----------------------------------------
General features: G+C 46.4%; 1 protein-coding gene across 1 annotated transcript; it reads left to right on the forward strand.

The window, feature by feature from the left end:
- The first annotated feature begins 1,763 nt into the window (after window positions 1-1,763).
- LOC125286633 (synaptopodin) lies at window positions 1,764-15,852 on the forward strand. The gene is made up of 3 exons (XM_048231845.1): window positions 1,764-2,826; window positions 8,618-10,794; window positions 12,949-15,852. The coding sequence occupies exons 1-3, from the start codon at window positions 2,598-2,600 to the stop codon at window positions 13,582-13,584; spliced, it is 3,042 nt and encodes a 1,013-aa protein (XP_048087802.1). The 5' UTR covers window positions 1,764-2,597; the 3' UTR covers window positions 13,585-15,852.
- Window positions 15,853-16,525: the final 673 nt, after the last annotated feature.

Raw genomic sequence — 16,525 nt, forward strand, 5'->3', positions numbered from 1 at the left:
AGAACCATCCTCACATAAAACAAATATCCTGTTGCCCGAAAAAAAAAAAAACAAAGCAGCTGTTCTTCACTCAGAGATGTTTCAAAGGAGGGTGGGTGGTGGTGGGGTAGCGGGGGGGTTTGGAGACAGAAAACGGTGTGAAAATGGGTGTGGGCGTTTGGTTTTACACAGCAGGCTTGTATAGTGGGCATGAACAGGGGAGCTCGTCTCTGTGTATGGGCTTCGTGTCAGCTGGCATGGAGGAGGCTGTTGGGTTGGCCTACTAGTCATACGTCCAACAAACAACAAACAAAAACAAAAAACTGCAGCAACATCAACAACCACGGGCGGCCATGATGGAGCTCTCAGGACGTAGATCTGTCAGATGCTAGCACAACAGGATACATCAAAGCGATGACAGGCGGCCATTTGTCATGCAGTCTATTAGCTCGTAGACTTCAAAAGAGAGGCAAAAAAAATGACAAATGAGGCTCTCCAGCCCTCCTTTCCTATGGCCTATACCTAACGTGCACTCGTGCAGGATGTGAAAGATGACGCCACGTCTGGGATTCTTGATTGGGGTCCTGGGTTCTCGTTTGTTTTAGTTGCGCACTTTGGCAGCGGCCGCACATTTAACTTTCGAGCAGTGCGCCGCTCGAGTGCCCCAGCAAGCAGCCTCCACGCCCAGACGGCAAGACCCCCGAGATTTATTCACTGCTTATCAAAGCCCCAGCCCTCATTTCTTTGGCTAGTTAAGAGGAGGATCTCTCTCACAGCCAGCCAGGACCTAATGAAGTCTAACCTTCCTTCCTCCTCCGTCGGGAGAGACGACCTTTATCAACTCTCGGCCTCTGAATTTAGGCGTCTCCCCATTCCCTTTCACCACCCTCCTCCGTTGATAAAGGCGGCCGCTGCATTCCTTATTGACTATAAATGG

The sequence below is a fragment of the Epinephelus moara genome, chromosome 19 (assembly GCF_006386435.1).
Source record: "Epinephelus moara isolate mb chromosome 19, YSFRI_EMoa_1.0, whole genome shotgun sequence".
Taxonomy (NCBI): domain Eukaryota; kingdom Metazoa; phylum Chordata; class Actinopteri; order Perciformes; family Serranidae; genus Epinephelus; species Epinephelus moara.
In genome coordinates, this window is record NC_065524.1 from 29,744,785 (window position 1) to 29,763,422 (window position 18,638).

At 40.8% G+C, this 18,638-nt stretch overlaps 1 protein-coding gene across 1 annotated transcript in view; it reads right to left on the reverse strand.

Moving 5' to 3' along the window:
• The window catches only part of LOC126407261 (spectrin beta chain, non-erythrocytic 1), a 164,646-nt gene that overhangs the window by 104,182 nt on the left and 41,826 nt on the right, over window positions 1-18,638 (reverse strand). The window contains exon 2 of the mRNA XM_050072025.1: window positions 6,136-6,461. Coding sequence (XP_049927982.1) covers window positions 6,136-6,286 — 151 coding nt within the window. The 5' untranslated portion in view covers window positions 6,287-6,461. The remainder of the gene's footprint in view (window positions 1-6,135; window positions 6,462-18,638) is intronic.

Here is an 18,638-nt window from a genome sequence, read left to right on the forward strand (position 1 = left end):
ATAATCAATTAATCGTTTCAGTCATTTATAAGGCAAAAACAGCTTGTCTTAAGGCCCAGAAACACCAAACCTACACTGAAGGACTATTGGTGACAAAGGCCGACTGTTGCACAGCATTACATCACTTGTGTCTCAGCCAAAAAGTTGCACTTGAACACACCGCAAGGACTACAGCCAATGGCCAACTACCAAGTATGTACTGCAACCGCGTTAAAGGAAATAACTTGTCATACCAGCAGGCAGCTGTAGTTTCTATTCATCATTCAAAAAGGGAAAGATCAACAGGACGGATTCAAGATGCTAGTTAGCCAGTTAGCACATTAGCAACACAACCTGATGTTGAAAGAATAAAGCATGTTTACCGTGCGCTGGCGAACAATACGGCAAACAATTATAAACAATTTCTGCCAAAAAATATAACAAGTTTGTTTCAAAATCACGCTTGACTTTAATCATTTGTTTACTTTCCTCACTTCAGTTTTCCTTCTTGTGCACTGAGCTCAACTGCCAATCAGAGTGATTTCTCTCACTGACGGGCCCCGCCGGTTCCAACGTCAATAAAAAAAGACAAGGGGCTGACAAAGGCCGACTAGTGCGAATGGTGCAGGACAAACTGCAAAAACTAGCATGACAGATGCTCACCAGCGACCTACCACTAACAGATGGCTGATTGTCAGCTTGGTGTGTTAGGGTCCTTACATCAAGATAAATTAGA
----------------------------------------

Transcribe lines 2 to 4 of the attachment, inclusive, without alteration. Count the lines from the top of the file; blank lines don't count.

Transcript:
The window, feature by feature from the left end:
- The first annotated feature begins 1,763 nt into the window (after window positions 1-1,763).
- LOC125286633 (synaptopodin) lies at window positions 1,764-15,852 on the forward strand. The gene is made up of 3 exons (XM_048231845.1): window positions 1,764-2,826; window positions 8,618-10,794; window positions 12,949-15,852. The coding sequence occupies exons 1-3, from the start codon at window positions 2,598-2,600 to the stop codon at window positions 13,582-13,584; spliced, it is 3,042 nt and encodes a 1,013-aa protein (XP_048087802.1). The 5' UTR covers window positions 1,764-2,597; the 3' UTR covers window positions 13,585-15,852.